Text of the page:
I originally wrote this article with guitar players in mind but realized these are all side hustles for musicians in general. It really doesn’t matter if you play guitar or piano. You have a passion, you have skills, you have a boat load of knowledge. Why not make a few extra bucks?
We all need an extra buck once in a while, right? And why not earn some money while doing something you love and utilizing the skills you already have? Some of the ideas may be obvious while others you probably never heard before. Although obvious, did you ever picture yourself making money in this manner? Maybe you should.
This one may seem obvious but there are many musicians out there who have never considered their passion may be a money generator. The beauty of the live music side hustle is you can make it happen relatively quickly. You will have to consider who, what and where.
Who are you going to play with? What are you going to play? And where are you going to play?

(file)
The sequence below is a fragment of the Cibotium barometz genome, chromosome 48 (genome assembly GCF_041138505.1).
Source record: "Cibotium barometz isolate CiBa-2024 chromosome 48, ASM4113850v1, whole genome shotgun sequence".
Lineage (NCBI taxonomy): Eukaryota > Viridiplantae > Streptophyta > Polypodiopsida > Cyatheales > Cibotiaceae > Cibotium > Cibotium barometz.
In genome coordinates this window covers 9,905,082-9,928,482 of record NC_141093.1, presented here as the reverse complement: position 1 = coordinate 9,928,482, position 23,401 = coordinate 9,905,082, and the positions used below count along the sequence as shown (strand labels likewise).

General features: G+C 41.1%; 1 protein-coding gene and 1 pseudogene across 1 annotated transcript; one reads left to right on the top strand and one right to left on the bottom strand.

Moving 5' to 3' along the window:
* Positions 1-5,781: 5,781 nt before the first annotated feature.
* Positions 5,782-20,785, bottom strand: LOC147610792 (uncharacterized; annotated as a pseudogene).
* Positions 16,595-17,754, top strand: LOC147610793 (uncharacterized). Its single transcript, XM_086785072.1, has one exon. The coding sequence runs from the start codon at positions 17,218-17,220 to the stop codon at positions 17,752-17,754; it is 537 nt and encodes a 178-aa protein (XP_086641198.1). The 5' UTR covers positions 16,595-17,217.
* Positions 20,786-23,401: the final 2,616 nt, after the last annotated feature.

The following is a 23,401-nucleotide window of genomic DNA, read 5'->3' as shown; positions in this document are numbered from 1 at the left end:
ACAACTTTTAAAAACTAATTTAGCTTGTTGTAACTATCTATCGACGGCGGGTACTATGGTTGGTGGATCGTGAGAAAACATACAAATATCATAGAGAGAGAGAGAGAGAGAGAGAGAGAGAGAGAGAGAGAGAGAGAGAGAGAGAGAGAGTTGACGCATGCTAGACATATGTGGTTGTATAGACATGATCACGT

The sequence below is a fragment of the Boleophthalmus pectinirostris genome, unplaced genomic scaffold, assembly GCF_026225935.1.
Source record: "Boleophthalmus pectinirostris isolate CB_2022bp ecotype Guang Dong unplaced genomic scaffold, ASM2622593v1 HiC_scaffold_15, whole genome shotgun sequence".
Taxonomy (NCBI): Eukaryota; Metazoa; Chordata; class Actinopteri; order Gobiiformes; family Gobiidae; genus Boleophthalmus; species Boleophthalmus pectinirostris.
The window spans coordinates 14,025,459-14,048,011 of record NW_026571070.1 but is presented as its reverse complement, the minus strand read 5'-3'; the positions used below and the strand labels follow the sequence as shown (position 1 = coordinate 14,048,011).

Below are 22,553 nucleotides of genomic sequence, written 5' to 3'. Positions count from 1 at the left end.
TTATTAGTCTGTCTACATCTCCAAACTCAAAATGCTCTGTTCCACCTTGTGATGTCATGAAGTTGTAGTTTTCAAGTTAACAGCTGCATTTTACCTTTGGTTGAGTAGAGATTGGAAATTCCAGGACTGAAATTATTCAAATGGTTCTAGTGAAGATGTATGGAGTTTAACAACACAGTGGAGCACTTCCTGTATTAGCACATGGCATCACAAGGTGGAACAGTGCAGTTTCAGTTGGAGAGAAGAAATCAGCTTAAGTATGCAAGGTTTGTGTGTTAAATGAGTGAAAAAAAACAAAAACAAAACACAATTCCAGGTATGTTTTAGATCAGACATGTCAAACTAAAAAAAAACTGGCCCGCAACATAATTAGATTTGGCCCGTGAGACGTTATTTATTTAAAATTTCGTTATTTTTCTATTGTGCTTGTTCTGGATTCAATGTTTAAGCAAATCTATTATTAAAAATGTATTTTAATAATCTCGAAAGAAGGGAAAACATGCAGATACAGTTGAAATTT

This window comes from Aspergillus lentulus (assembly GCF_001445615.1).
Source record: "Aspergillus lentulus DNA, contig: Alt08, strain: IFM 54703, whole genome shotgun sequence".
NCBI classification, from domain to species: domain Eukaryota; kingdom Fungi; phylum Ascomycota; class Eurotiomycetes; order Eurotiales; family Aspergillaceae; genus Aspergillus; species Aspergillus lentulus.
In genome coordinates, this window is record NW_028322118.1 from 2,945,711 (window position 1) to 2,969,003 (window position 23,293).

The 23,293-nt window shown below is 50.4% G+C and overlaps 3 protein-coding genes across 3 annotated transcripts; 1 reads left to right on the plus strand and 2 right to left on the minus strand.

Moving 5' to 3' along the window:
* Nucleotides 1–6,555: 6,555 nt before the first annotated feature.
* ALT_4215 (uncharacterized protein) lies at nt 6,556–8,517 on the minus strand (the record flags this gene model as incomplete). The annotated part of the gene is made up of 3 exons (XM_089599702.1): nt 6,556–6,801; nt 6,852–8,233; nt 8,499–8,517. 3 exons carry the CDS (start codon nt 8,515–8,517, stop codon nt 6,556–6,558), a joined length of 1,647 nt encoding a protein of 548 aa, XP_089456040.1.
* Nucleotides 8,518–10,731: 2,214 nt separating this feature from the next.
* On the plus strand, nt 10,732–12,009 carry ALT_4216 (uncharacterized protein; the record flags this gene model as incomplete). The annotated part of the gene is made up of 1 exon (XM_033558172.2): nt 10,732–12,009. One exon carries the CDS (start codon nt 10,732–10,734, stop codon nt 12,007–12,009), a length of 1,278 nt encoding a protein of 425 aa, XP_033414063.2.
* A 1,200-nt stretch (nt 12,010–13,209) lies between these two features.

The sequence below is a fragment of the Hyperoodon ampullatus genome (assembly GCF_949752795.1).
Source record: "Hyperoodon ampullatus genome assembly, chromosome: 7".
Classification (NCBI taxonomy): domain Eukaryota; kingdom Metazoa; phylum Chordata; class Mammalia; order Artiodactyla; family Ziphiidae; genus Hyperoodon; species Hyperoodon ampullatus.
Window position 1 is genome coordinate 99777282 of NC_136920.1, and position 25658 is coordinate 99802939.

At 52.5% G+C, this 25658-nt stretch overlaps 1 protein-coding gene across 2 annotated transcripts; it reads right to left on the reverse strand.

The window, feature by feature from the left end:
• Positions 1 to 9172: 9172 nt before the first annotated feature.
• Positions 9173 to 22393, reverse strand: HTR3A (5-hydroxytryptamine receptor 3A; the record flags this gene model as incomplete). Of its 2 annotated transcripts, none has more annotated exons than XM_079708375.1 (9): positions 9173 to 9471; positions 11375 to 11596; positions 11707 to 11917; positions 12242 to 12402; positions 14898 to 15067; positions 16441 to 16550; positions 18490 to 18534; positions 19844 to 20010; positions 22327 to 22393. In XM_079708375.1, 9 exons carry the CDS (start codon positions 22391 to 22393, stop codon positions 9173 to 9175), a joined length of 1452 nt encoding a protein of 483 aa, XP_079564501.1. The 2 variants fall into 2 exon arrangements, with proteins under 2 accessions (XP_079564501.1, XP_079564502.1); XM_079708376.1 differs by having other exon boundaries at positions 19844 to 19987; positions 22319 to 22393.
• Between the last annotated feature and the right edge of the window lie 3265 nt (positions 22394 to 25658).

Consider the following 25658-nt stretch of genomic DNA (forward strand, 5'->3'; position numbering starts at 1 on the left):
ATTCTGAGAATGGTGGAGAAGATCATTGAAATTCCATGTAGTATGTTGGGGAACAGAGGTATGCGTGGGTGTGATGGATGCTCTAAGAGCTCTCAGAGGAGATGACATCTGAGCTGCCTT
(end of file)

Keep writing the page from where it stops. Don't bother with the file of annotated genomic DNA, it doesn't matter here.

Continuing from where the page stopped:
The band option is probably the most challenging. Depending on the skills of you and the other players, it could take months to be ready. On the other hand, three seasoned players could put together and night’s worth of blues songs in a few rehearsals.
Many bars like the idea of live music but without the cost, volume and space. You may prefer to play in the full band setting but think about doing a gig with one other musician and possibly doubling your per gig money. Not only is the money better, the equipment is less. Also, putting together a night worth of music takes a lot less time for two musicians.
Playing solo is a whole new ball game for a guitarist. Your first and more lucrative option is to play and sing. People love hearing a guitarist sing some Tom Petty and Van Morrison songs while sitting at the bar. While you don’t need to be a great singer, you are going to have to be good enough to make it through the whole night without having the patrons toss bottles at you.
Another option is to play instrumentals. Both fingerstyle and jazz standards would work well with this format. A looper pedal could make playing instrumentals a little more accessible for most players.
Keep in mind, whether playing solo or in a duo, you are often relegated to playing “background music.” That doesn’t mean it is not still enjoyable as a player and don’t be surprised by the random listener who will recognize that rare song you sneak into your set.